Yemen expands assault on rebels

Several dead in attacks on Houthi fighters, accused of attempted regime change.

    The military used airstrikes and artillery in battles on Saturday [Reuters]

    'Annihiliating civilians'

    Abdul-Malik al-Houthi, one of the leaders of the Zaydis, said on Saturday that the government's campaign was "a crime that is annihilating civilians." 

    Al-Houthi also said that none of his followers had been killed during the attacks.

    In depth

     

    Video: Fierce fighting grips Yemen
      Profile: Yemen's Houthi fighters
      Inside story: Yemen's future

    The military offensive was ignited after the sect claimed to be gaining greater control of the northern Saada province, which borders Saudi Arabia, from government troops.

    The government has warned that the fighters should meet its ceasefire conditions or face an "iron-fist".

    Fighting between the Houthis and the military has left hundreds of soldiers and fighters dead since 2004.

    Tensions have been rising between the Houthis and the army in Saada since last July when President Ali Abdullah Saleh declared the conflict over.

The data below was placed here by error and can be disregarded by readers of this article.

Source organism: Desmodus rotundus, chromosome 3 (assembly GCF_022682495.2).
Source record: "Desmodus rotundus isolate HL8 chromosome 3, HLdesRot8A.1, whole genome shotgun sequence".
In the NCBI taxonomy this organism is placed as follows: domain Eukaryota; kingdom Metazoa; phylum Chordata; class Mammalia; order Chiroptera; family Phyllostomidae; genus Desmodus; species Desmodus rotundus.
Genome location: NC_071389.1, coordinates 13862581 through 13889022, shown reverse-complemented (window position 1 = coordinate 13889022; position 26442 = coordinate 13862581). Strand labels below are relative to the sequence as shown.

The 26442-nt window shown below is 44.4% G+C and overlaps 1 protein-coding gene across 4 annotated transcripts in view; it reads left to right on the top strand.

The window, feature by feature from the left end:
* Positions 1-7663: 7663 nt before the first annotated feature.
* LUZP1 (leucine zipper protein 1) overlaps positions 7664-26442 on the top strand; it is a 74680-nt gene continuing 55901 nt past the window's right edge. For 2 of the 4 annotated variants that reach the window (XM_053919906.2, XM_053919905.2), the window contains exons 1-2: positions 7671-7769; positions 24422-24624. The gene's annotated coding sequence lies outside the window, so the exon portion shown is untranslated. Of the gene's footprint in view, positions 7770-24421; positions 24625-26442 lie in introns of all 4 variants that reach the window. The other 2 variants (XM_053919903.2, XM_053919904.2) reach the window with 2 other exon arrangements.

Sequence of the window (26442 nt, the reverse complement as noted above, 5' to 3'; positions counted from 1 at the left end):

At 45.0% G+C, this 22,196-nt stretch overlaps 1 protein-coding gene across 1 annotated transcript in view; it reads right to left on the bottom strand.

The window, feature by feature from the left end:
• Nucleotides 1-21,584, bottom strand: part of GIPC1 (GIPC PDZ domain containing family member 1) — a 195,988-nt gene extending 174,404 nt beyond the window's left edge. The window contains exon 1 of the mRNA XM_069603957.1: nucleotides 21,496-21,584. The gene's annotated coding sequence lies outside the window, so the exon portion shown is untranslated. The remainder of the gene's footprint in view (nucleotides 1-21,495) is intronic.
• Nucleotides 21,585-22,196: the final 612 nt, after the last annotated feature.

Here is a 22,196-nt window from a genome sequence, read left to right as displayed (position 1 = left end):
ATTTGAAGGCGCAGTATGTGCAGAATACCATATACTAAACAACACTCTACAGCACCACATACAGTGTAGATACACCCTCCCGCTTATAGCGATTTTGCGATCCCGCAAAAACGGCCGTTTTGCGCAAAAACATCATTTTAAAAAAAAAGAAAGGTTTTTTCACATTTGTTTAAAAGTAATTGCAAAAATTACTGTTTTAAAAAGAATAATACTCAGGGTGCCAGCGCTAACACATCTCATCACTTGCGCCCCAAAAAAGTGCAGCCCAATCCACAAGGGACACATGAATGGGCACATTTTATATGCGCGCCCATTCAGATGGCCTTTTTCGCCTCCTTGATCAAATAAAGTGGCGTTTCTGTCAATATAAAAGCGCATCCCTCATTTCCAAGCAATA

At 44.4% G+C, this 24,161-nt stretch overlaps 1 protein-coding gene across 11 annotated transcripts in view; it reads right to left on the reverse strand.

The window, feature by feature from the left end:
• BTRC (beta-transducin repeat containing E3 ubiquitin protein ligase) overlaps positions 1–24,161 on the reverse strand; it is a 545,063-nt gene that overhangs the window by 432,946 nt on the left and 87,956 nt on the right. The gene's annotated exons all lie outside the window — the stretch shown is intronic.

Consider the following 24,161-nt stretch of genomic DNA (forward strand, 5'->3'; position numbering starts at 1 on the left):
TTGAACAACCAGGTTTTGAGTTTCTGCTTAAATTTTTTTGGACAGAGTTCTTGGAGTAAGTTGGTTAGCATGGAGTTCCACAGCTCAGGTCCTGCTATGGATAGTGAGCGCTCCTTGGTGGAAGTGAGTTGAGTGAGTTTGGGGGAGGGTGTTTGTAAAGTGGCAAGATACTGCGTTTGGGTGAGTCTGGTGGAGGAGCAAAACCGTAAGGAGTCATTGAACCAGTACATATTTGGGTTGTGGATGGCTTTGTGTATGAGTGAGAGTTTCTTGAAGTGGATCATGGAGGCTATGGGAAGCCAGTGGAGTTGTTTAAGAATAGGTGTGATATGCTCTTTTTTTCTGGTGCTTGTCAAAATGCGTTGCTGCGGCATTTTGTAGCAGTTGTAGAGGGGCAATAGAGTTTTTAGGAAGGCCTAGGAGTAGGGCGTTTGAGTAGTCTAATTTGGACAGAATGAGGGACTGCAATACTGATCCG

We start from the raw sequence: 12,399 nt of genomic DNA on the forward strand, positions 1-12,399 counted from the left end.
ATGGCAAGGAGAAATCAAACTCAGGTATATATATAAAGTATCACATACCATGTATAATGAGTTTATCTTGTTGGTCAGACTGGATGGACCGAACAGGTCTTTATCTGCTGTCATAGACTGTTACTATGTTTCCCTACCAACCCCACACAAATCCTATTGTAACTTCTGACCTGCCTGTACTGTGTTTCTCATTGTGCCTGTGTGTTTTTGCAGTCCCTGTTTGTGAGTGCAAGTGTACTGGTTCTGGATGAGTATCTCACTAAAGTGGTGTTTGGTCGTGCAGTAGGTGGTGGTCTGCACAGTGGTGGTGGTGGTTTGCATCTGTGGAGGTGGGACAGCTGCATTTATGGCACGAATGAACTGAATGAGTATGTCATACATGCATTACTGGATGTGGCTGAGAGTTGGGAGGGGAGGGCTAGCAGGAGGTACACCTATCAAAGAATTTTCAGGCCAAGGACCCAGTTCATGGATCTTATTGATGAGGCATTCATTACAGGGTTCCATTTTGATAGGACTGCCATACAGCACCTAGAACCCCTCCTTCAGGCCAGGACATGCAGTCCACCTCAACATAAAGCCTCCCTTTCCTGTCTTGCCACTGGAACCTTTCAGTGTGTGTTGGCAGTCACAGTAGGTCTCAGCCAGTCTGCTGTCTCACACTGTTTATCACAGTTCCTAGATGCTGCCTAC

The authorities have accused the Houthis of trying to reinstall the rule of imams, toppled by a republican revolution in northern Yemen in 1962.

    The fighters say they are defending their villages against government oppression.

    SOURCE: Agencies


    YOU MIGHT ALSO LIKE

    Interactive: How does your country vote at the UN?

    Interactive: How does your country vote at the UN?

    We visualised 1.2 million votes at the UN since 1946. What do you think are the biggest issues facing the world today?

    'We were forced out by the government soldiers'

    'We were forced out by the government soldiers'

    We dialled more than 35,000 random phone numbers to paint an accurate picture of displacement across South Sudan.

    Interactive: Plundering Cambodia's forests

    Interactive: Plundering Cambodia's forests

    Meet the man on a mission to take down Cambodia's timber tycoons and expose a rampant illegal cross-border trade.